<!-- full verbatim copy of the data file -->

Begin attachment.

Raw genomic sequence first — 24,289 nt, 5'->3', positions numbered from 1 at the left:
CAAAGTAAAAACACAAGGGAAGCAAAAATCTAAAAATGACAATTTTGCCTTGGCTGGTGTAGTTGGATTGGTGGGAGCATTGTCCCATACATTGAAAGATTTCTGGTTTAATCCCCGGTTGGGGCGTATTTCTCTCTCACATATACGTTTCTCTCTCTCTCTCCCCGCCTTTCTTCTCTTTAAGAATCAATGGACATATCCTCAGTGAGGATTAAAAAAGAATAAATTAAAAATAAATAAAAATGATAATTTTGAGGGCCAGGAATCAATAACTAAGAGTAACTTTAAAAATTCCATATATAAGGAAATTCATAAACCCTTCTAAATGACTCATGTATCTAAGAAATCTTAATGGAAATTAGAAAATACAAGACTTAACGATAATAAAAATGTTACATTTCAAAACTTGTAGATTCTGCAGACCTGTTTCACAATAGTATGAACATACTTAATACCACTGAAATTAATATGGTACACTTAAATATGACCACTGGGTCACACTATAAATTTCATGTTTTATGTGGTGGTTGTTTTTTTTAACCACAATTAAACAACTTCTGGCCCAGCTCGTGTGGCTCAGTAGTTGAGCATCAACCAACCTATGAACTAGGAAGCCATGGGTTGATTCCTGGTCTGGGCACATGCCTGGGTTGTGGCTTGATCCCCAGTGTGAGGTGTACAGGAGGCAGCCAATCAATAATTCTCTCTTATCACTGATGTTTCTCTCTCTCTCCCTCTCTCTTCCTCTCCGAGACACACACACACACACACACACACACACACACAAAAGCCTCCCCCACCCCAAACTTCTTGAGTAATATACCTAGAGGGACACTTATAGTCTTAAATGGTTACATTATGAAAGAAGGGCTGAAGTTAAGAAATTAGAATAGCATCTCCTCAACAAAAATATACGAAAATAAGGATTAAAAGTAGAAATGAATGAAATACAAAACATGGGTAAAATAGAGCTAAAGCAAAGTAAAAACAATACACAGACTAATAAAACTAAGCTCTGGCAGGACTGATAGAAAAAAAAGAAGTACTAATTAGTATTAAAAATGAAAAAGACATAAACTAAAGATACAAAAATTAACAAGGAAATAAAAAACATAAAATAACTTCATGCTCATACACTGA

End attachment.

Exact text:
Raw genomic sequence first — 24,289 nt, 5'->3', positions numbered from 1 at the left:
CAAAGTAAAAACACAAGGGAAGCAAAAATCTAAAAATGACAATTTTGCCTTGGCTGGTGTAGTTGGATTGGTGGGAGCATTGTCCCATACATTGAAAGATTTCTGGTTTAATCCCCGGTTGGGGCGTATTTCTCTCTCACATATACGTTTCTCTCTCTCTCTCCCCGCCTTTCTTCTCTTTAAGAATCAATGGACATATCCTCAGTGAGGATTAAAAAAGAATAAATTAAAAATAAATAAAAATGATAATTTTGAGGGCCAGGAATCAATAACTAAGAGTAACTTTAAAAATTCCATATATAAGGAAATTCATAAACCCTTCTAAATGACTCATGTATCTAAGAAATCTTAATGGAAATTAGAAAATACAAGACTTAACGATAATAAAAATGTTACATTTCAAAACTTGTAGATTCTGCAGACCTGTTTCACAATAGTATGAACATACTTAATACCACTGAAATTAATATGGTACACTTAAATATGACCACTGGGTCACACTATAAATTTCATGTTTTATGTGGTGGTTGTTTTTTTTAACCACAATTAAACAACTTCTGGCCCAGCTCGTGTGGCTCAGTAGTTGAGCATCAACCAACCTATGAACTAGGAAGCCATGGGTTGATTCCTGGTCTGGGCACATGCCTGGGTTGTGGCTTGATCCCCAGTGTGAGGTGTACAGGAGGCAGCCAATCAATAATTCTCTCTTATCACTGATGTTTCTCTCTCTCTCCCTCTCTCTTCCTCTCCGAGACACACACACACACACACACACACACACACACAAAAGCCTCCCCCACCCCAAACTTCTTGAGTAATATACCTAGAGGGACACTTATAGTCTTAAATGGTTACATTATGAAAGAAGGGCTGAAGTTAAGAAATTAGAATAGCATCTCCTCAACAAAAATATACGAAAATAAGGATTAAAAGTAGAAATGAATGAAATACAAAACATGGGTAAAATAGAGCTAAAGCAAAGTAAAAACAATACACAGACTAATAAAACTAAGCTCTGGCAGGACTGATAGAAAAAAAAGAAGTACTAATTAGTATTAAAAATGAAAAAGACATAAACTAAAGATACAAAAATTAACAAGGAAATAAAAAACATAAAATAACTTCATGCTCATACACTGA